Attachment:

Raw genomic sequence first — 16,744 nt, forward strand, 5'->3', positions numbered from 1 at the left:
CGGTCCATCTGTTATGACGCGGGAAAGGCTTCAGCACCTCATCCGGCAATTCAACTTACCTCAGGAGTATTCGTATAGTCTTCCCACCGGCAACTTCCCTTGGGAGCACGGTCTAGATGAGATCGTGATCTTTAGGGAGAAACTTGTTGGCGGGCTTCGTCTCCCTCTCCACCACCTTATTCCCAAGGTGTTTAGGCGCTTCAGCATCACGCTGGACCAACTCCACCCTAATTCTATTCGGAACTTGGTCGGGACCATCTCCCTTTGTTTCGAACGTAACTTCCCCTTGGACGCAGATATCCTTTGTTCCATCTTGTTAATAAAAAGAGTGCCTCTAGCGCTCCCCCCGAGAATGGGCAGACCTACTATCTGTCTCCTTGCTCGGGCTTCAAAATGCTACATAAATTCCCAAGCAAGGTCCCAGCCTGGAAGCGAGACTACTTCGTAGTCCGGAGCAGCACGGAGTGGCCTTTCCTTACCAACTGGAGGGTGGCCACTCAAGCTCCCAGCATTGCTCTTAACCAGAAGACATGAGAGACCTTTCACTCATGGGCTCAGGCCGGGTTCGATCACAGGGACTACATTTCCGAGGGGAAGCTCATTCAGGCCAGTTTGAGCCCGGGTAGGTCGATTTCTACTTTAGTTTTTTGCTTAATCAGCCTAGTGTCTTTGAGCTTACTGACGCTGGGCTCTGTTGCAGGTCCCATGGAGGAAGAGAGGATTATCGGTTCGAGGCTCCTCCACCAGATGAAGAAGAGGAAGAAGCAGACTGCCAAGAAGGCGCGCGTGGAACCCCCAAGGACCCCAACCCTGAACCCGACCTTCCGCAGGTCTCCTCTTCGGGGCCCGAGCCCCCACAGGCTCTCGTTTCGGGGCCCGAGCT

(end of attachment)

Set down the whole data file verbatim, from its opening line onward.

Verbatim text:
Raw genomic sequence first — 16,744 nt, forward strand, 5'->3', positions numbered from 1 at the left:
CGGTCCATCTGTTATGACGCGGGAAAGGCTTCAGCACCTCATCCGGCAATTCAACTTACCTCAGGAGTATTCGTATAGTCTTCCCACCGGCAACTTCCCTTGGGAGCACGGTCTAGATGAGATCGTGATCTTTAGGGAGAAACTTGTTGGCGGGCTTCGTCTCCCTCTCCACCACCTTATTCCCAAGGTGTTTAGGCGCTTCAGCATCACGCTGGACCAACTCCACCCTAATTCTATTCGGAACTTGGTCGGGACCATCTCCCTTTGTTTCGAACGTAACTTCCCCTTGGACGCAGATATCCTTTGTTCCATCTTGTTAATAAAAAGAGTGCCTCTAGCGCTCCCCCCGAGAATGGGCAGACCTACTATCTGTCTCCTTGCTCGGGCTTCAAAATGCTACATAAATTCCCAAGCAAGGTCCCAGCCTGGAAGCGAGACTACTTCGTAGTCCGGAGCAGCACGGAGTGGCCTTTCCTTACCAACTGGAGGGTGGCCACTCAAGCTCCCAGCATTGCTCTTAACCAGAAGACATGAGAGACCTTTCACTCATGGGCTCAGGCCGGGTTCGATCACAGGGACTACATTTCCGAGGGGAAGCTCATTCAGGCCAGTTTGAGCCCGGGTAGGTCGATTTCTACTTTAGTTTTTTGCTTAATCAGCCTAGTGTCTTTGAGCTTACTGACGCTGGGCTCTGTTGCAGGTCCCATGGAGGAAGAGAGGATTATCGGTTCGAGGCTCCTCCACCAGATGAAGAAGAGGAAGAAGCAGACTGCCAAGAAGGCGCGCGTGGAACCCCCAAGGACCCCAACCCTGAACCCGACCTTCCGCAGGTCTCCTCTTCGGGGCCCGAGCCCCCACAGGCTCTCGTTTCGGGGCCCGAGCT